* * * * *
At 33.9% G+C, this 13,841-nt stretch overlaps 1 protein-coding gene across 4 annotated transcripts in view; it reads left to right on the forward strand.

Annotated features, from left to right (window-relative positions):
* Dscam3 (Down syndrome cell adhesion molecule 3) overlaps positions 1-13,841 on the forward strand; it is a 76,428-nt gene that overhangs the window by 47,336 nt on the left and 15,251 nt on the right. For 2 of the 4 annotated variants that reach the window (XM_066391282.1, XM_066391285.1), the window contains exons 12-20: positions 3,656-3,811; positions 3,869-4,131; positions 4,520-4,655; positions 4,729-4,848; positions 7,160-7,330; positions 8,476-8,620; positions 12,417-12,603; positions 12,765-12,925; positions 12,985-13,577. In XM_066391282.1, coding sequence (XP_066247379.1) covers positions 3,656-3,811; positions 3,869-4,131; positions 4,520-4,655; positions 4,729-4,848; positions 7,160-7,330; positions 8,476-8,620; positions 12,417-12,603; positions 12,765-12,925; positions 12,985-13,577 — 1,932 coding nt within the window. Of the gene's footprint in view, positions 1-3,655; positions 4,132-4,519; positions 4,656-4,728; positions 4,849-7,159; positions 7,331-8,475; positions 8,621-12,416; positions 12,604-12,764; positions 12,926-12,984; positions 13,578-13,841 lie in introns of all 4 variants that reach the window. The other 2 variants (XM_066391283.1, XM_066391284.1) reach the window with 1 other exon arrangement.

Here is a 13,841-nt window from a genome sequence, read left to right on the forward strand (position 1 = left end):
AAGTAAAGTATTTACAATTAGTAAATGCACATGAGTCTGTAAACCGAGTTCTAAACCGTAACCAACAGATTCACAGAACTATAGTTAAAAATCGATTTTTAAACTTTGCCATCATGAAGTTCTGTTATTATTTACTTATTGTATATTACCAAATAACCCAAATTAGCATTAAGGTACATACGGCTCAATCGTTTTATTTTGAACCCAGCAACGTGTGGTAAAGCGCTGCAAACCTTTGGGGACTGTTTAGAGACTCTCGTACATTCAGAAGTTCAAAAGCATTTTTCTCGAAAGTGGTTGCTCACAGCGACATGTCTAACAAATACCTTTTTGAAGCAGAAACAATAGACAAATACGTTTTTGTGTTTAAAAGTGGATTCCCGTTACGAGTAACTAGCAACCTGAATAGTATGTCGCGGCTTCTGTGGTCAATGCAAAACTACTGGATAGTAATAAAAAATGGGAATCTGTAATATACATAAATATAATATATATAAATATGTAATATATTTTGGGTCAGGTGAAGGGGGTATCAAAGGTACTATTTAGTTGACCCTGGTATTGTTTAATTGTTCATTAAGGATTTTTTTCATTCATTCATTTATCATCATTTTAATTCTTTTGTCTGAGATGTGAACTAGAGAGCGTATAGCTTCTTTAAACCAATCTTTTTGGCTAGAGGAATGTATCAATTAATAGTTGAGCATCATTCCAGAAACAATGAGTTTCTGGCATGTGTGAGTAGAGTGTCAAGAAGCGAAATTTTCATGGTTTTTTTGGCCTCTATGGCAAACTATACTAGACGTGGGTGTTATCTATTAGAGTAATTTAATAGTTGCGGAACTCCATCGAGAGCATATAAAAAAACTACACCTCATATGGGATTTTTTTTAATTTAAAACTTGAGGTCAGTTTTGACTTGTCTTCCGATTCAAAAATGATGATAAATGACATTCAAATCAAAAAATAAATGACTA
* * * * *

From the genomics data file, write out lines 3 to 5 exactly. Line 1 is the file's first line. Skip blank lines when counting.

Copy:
* Dscam3 (Down syndrome cell adhesion molecule 3) overlaps positions 1-13,841 on the forward strand; it is a 76,428-nt gene that overhangs the window by 47,336 nt on the left and 15,251 nt on the right. For 2 of the 4 annotated variants that reach the window (XM_066391282.1, XM_066391285.1), the window contains exons 12-20: positions 3,656-3,811; positions 3,869-4,131; positions 4,520-4,655; positions 4,729-4,848; positions 7,160-7,330; positions 8,476-8,620; positions 12,417-12,603; positions 12,765-12,925; positions 12,985-13,577. In XM_066391282.1, coding sequence (XP_066247379.1) covers positions 3,656-3,811; positions 3,869-4,131; positions 4,520-4,655; positions 4,729-4,848; positions 7,160-7,330; positions 8,476-8,620; positions 12,417-12,603; positions 12,765-12,925; positions 12,985-13,577 — 1,932 coding nt within the window. Of the gene's footprint in view, positions 1-3,655; positions 4,132-4,519; positions 4,656-4,728; positions 4,849-7,159; positions 7,331-8,475; positions 8,621-12,416; positions 12,604-12,764; positions 12,926-12,984; positions 13,578-13,841 lie in introns of all 4 variants that reach the window. The other 2 variants (XM_066391283.1, XM_066391284.1) reach the window with 1 other exon arrangement.

Here is a 13,841-nt window from a genome sequence, read left to right on the forward strand (position 1 = left end):
AAGTAAAGTATTTACAATTAGTAAATGCACATGAGTCTGTAAACCGAGTTCTAAACCGTAACCAACAGATTCACAGAACTATAGTTAAAAATCGATTTTTAAACTTTGCCATCATGAAGTTCTGTTATTATTTACTTATTGTATATTACCAAATAACCCAAATTAGCATTAAGGTACATACGGCTCAATCGTTTTATTTTGAACCCAGCAACGTGTGGTAAAGCGCTGCAAACCTTTGGGGACTGTTTAGAGACTCTCGTACATTCAGAAGTTCAAAAGCATTTTTCTCGAAAGTGGTTGCTCACAGCGACATGTCTAACAAATACCTTTTTGAAGCAGAAACAATAGACAAATACGTTTTTGTGTTTAAAAGTGGATTCCCGTTACGAGTAACTAGCAACCTGAATAGTATGTCGCGGCTTCTGTGGTCAATGCAAAACTACTGGATAGTAATAAAAAATGGGAATCTGTAATATACATAAATATAATATATATAAATATGTAATATATTTTGGGTCAGGTGAAGGGGGTATCAAAGGTACTATTTAGTTGACCCTGGTATTGTTTAATTGTTCATTAAGGATTTTTTTCATTCATTCATTTATCATCATTTTAATTCTTTTGTCTGAGATGTGAACTAGAGAGCGTATAGCTTCTTTAAACCAATCTTTTTGGCTAGAGGAATGTATCAATTAATAGTTGAGCATCATTCCAGAAACAATGAGTTTCTGGCATGTGTGAGTAGAGTGTCAAGAAGCGAAATTTTCATGGTTTTTTTGGCCTCTATGGCAAACTATACTAGACGTGGGTGTTATCTATTAGAGTAATTTAATAGTTGCGGAACTCCATCGAGAGCATATAAAAAAACTACACCTCATATGGGATTTTTTTTAATTTAAAACTTGAGGTCAGTTTTGACTTGTCTTCCGATTCAAAAATGATGATAAATGACATTCAAATCAAAAAATAAATGACTA